Mohammad Hossein Rajabi, the commander of the powerful Islamic Revolutionary Guards (IRGC) in the Kurdish province of Kurdistan. Photo: Tasnim News Agency
ERBIL, Kurdistan Region--An Iranian top commander warned on Friday that the consulate of Saudi Arabia should leave the Kurdish capital of Erbil because their presence in Kurdistan Region destabilizes peace and causes chaos, he claimed.
Mohammad Hossein Rajabi, the commander of the powerful Islamic Revolutionary Guards (IRGC) in the Kurdish province of Kurdistan also raised questions about the presence of more than 30 regional and international diplomatic representations in Erbil, Iran’s Tasnim News Agency reported.
Falah Mustafa, the foreign minister for Kurdistan Regional Government (KRG), said that the KRG was surprised that a neighboring country is trying to interfere in the internal affairs of Kurdistan, while hoping that they will not bring their problems to Erbil.
“The question is that what the Saudi Consulate is doing in Kurdistan?” Rajabi asked as he explained that Saudi Arabia does not share a border with Kurdistan Region, therefore there is no need for them to be based in Kurdistan. “How many Arab people are there so that they need to provide services for them from there? That is why there is no justification for their presence, because their goal is to cause chaos and destabilize peace.”
“It is true that we protect [our] security, but the Saudi Consulate is betraying the people of Iraqi Kurdistan, too.” Rajabi claimed before warning that “They have to leave [Erbil] because the people of Iraq do not need them.”
In a ceremony attended by Prime Minister Nechirvan Barzani and other senior officials, the Japanese consulate opened its doors for the first time on Wednesday, joining dozens of other countries who have representation in the Kurdistan Region.
Kurdish officials often regard the presence of these diplomatic missions in Erbil as a success for the Kurdish diplomacy.
President Masoud Barzani also met with with foreign representatives in Erbil on Thursday.
Iran has a consulate in Erbil, and another in Sulaimani, while Saudi Arabia has only one consulate in the capital Erbil, opened last February.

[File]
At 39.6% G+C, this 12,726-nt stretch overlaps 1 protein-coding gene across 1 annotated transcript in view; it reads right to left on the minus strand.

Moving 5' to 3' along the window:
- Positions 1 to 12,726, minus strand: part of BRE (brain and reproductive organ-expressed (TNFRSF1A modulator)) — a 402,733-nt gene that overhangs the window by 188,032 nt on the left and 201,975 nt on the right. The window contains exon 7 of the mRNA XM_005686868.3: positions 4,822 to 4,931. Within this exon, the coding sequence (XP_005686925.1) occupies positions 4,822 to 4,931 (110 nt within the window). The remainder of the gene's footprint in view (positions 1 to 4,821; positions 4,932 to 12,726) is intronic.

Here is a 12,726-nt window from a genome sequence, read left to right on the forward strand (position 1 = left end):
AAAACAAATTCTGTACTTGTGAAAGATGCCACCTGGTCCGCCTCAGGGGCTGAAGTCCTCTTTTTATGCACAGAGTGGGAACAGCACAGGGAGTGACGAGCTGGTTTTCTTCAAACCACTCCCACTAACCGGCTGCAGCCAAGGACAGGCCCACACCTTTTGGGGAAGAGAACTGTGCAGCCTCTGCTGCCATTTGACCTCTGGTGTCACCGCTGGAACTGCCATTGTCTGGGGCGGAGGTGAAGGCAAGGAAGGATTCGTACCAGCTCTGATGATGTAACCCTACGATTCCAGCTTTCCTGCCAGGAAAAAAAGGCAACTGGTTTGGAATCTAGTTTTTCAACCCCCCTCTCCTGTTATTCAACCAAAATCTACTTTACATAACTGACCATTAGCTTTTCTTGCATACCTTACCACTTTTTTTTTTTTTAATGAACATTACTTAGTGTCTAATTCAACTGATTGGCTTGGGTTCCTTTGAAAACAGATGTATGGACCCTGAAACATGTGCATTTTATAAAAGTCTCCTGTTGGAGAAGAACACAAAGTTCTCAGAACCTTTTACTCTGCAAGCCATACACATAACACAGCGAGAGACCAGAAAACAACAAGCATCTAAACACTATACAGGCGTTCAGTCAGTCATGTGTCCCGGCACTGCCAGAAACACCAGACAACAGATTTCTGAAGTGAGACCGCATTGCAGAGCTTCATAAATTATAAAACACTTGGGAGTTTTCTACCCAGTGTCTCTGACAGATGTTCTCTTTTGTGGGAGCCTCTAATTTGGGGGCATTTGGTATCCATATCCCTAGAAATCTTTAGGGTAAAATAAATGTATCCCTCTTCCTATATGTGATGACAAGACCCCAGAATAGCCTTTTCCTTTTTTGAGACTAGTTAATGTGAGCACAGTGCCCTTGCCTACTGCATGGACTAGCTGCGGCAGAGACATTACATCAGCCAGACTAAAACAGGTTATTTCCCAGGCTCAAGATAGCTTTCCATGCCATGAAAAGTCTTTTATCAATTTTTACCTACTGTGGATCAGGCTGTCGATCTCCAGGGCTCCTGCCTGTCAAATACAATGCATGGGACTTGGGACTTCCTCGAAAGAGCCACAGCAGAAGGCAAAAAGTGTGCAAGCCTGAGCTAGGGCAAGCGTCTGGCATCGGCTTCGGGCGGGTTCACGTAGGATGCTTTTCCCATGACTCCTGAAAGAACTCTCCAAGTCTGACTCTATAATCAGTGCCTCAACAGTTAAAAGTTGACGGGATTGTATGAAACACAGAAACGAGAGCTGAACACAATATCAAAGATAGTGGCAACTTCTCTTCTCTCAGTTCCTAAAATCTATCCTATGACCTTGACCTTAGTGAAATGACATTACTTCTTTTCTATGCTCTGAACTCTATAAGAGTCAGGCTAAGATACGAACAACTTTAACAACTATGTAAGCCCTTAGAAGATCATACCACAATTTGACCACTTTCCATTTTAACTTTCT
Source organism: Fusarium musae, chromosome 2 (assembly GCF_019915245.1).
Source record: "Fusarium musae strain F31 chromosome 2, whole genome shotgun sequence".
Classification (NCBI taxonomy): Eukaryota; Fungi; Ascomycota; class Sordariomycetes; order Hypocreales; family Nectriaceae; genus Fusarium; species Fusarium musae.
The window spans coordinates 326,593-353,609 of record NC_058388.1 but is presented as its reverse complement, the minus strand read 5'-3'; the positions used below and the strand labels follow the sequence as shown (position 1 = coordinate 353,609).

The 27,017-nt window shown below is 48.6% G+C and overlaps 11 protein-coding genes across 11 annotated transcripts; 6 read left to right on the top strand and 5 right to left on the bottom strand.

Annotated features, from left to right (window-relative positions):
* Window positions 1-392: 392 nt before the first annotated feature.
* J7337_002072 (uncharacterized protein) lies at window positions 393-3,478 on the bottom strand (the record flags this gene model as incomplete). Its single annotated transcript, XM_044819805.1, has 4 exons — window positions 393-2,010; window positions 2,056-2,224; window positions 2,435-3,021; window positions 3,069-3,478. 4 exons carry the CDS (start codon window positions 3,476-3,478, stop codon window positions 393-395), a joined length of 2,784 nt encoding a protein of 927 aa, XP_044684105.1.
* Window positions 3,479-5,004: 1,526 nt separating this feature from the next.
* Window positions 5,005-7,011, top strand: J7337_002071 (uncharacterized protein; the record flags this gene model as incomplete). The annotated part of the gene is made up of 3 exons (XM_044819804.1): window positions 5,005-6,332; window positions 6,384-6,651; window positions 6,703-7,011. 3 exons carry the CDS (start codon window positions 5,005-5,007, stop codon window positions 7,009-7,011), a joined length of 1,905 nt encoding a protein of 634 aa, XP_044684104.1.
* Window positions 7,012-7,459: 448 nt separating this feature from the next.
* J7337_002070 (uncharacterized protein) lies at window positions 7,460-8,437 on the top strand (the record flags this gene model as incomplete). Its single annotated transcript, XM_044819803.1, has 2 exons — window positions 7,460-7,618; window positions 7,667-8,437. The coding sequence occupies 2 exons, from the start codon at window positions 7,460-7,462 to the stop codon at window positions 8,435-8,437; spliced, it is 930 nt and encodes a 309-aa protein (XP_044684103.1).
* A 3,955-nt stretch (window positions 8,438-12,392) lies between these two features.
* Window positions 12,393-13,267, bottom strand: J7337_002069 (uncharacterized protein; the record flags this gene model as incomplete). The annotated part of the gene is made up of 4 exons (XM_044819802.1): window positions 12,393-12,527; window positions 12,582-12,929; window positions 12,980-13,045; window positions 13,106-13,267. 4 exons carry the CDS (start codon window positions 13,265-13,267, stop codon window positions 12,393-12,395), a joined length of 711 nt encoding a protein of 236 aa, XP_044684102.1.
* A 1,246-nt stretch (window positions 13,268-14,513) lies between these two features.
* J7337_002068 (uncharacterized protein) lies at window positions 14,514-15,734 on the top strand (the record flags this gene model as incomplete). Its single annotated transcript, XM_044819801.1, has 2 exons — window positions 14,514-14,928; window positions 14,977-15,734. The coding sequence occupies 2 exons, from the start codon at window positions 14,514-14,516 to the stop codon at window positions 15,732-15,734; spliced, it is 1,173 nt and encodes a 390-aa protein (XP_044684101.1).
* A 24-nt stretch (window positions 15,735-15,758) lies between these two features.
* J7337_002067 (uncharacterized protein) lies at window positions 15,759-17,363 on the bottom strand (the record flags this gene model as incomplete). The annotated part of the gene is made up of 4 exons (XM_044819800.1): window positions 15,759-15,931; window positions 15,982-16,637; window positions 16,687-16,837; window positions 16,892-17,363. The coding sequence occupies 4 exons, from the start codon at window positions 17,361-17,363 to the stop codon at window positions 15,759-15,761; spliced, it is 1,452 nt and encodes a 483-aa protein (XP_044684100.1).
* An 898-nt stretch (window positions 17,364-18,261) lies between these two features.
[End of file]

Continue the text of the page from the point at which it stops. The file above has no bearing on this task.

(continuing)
“The presence of 30 consulates in Iraqi Kurdistan is not normal,” Rajabi noted, “they are not there to conduct state affairs or serve the host people, but rather many of them are there for espionage, cowardly act and mobilization.”
“We are surprised that a neighboring country is trying to interfere in our internal affairs and dictate ways of doing things for us,” Musafa told Rudaw, “We are respecting our relations with our neighbors, and we hope for this relation to be marked by mutual respect and mutual understanding.”
Mustafa repeated the KRG policy that they do not want to become part of the wider regional rivalries between the Sunni majority Saudi Arabia and the Shiite majority Iran.
“We are not a threat to any country, and the proof to that is our past. We are open in our policy, and we will not become a part of a regional or global rivalry. And if [certain] countries have rivalries, we hope that they will not bring that to Kurdistan Region, because we are concerned about the peace, stability, and welfare of our people.”
Rajabi’s remarks come amid rising tensions between Tehran and Riyadh that escalated in the aftermath of the Hajj stampede in Mecca in September 2015 and the Saudi execution of Shiite cleric Sheikh Nimr al-Nimr last January.
Iran and Saudi Arabia also are on opposite ends of the wars in Syria and Yemen.